J: A whipped mixture of salt, yoghurt, and water, it is the accompaniment to lamb and spice (the dairy kills the heat). And it’s historical–a staple of nomad kings in the ancient Turkish epic, Dede Korkut. When I drink it I imagine I’m charging over the steppes with the khans. Yayık or köpük ayran comes with a cloud of foam on top. Açık ayran means the restaurant whips the stuff up fresh themselves

 

N: İf the cost of food keeps rising to the point where wheelbarrow’s full of cash are needed to buy the day’s groceries, I’ll start watering down my yoghurt to eke it out for another day. But I still won’t put salt in it.

Şalgam

R: Sometimes you see it in little plastic bottles and from a distance it looks like pomegranate juice (if you order it thinking that it is pomegranate juice you’ll be sorely disappointed). Şalgam is actually the juice of pickled carrots, heavily salted and accented with turnip and paprika.

 

R: Like Ayran, you can’t properly judge unless you have good şalgam and you drink it ice cold. It comes in spicy (which isn’t very) and spice free. Personally I love it and if you like drinking pickle juice you’ll love it too.

 

R: Even if you like şalgam you probably will only be able to tolerate it once every two weeks and don’t expect it to cure a thirst with your meal – it’s a sipping beverage. Also, şalgam drunken to excess leads to bed farts, which may affect your sex life.

Kabak Tatlısı

 

N: Pumpkin bathed in sugar syrup and accessorized with walnuts is almost healthy enough to pretend you’re not having dessert. Although the façade slips a bit when you load it with kaymak (Turkish clotted cream).

 

N: OK, for Americans this one isn’t weird but in the land of your forefathers, pumpkin is a vegetable and as such is good for soup and roasting. The only exception to this sacred edict should be carrot cake.

Aşure

N: Possibly the oldest dessert in history it goes back to the flood when, with 150 days to kill stuck on top of Mt Ararat, Noah passed the time in the kitchen. In a George’s Marvellous Medicine inspired cooking frenzy, he threw everything in the storecupboard together and Aşure was born. Traditionally made with 40 ingredients, including dried fruits, spices and nuts, it is often given to pregnant women to satisfy cravings.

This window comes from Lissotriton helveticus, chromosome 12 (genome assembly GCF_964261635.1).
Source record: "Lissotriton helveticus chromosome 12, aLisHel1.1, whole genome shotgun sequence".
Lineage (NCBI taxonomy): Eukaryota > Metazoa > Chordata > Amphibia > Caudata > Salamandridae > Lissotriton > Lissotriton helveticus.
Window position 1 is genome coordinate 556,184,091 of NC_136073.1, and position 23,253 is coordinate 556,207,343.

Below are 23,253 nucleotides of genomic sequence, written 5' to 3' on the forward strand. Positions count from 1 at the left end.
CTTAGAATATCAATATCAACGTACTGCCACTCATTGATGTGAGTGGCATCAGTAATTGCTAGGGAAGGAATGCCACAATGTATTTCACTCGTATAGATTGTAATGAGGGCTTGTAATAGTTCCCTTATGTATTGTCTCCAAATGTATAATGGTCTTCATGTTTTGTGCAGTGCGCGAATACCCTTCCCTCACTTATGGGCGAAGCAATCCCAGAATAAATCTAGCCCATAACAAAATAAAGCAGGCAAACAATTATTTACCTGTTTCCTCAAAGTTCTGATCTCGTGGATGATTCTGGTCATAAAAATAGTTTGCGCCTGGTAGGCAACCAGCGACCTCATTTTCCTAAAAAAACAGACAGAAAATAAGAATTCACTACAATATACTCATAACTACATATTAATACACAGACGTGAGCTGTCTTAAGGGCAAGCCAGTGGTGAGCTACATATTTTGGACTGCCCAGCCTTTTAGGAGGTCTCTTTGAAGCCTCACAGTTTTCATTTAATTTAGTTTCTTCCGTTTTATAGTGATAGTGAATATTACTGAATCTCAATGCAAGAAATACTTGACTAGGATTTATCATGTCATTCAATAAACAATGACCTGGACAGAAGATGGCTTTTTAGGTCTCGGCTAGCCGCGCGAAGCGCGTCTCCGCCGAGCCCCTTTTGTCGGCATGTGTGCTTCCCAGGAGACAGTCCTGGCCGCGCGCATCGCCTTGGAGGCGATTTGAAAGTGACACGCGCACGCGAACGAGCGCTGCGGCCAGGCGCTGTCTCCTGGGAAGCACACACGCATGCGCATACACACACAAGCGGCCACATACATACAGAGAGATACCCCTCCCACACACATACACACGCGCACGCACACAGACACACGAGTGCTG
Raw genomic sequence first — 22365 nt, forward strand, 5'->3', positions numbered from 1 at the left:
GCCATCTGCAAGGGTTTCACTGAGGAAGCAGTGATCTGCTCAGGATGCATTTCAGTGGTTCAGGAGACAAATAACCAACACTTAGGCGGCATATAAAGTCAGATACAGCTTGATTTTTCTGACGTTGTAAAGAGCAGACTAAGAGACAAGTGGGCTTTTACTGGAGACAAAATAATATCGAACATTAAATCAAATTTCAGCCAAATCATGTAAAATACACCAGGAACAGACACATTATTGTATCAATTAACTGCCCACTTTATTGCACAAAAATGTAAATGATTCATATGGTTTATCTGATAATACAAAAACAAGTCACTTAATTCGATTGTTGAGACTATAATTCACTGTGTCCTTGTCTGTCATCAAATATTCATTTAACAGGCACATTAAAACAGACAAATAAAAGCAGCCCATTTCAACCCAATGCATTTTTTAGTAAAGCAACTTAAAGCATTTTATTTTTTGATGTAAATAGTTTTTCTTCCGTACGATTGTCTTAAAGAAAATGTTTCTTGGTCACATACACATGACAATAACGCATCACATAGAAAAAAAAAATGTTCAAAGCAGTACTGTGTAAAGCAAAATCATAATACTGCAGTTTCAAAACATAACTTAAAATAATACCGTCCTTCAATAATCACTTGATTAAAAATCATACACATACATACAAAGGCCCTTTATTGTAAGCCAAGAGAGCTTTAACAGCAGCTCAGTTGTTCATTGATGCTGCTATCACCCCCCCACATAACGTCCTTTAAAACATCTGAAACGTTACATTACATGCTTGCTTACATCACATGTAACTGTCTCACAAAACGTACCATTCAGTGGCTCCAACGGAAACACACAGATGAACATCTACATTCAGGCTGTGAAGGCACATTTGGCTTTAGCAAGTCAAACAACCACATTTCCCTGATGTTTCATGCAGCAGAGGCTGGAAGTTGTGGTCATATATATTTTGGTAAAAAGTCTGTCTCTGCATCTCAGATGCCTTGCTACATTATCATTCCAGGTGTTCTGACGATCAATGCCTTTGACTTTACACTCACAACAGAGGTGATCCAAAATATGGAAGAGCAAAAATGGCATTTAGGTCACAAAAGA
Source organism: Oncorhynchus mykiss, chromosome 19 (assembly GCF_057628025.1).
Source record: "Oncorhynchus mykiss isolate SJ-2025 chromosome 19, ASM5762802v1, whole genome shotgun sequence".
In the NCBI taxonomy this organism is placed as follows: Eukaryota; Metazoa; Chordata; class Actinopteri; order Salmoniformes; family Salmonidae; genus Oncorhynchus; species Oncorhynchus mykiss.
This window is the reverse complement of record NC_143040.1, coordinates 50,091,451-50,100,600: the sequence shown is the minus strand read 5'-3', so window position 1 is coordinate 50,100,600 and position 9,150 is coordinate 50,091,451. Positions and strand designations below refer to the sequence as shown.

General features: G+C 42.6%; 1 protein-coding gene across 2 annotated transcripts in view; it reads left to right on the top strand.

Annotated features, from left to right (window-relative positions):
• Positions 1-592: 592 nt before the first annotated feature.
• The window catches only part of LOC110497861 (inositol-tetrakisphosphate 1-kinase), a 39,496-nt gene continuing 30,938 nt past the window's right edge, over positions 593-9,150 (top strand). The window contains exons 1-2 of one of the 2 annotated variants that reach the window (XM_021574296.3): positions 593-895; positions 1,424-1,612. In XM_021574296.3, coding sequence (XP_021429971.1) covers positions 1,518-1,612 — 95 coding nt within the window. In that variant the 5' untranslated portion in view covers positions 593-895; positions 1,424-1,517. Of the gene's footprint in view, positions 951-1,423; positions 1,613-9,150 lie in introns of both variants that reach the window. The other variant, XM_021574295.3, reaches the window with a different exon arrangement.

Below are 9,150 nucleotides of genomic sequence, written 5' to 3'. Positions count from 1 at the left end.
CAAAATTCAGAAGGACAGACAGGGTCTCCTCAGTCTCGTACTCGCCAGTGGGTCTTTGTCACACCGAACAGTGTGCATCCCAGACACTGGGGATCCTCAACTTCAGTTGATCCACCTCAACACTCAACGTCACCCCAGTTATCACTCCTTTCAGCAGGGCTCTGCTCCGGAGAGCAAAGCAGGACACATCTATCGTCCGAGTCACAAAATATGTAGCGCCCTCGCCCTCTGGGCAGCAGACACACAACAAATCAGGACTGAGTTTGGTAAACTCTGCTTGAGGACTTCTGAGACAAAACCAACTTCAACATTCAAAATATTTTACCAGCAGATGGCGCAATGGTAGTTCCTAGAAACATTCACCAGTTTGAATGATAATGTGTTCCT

N: Did I mention rice and chick peas form the base of the dish? It’s not a dessert, it’s a whole meal. And it tastes of Christmas.

 

N: Did I mention the rice and chickpeas? Just eat the pretty top part and leave the rest for the dog.

Tavuk goğsu

That’s right. Chicken breast in your dessert.

 

R: When its done right it tastes like a really rich vanilla custard…with just a hint of chicken soup. Much like the bizarrely delicious tomato soup cake, somehow it works.

 

 

N: If the chewing gum consistency of the ectoplasm base of the dessert hasn’t already put you off, the chicken doesn’t make it any worse. Why bother unless you’re body building training and taking every opportunity to cram in the protein?

The Turk’s eye view

Ciğ Köfte: It’s too spicy! It upsets my stomach.

Ciğer: It’s almost my favourite but, then, I haven’t tried akciğer yet (lungs).

Kokoreç: I’m gonna’ eat it even if we join the EU.

Işkembe: They clean it, so I just don’t think about what it is.

Kelle paca: All meat is good so why wouldn’t I eat it?

Ayran: I drink it after döner, after lahmacun, after Rakı…

Şalgam: I like drinking pickle juice so I like it.

Kabak Tatlısı: My mum makes the best one.

Aşure: My mum makes the best one. Objectively, I mean this.

Tavuk goğsu: Even I thought it was a joke at first but it’s good.

Written with Rich Carriero and Jeff Gibbs

To read the story behind this article, go here.

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One response to “Grand Bizarre

  1. Pingback: Behind Dhoku, Pide vs pizza and Grand Bizarre | Istanbul Restaurant Reviews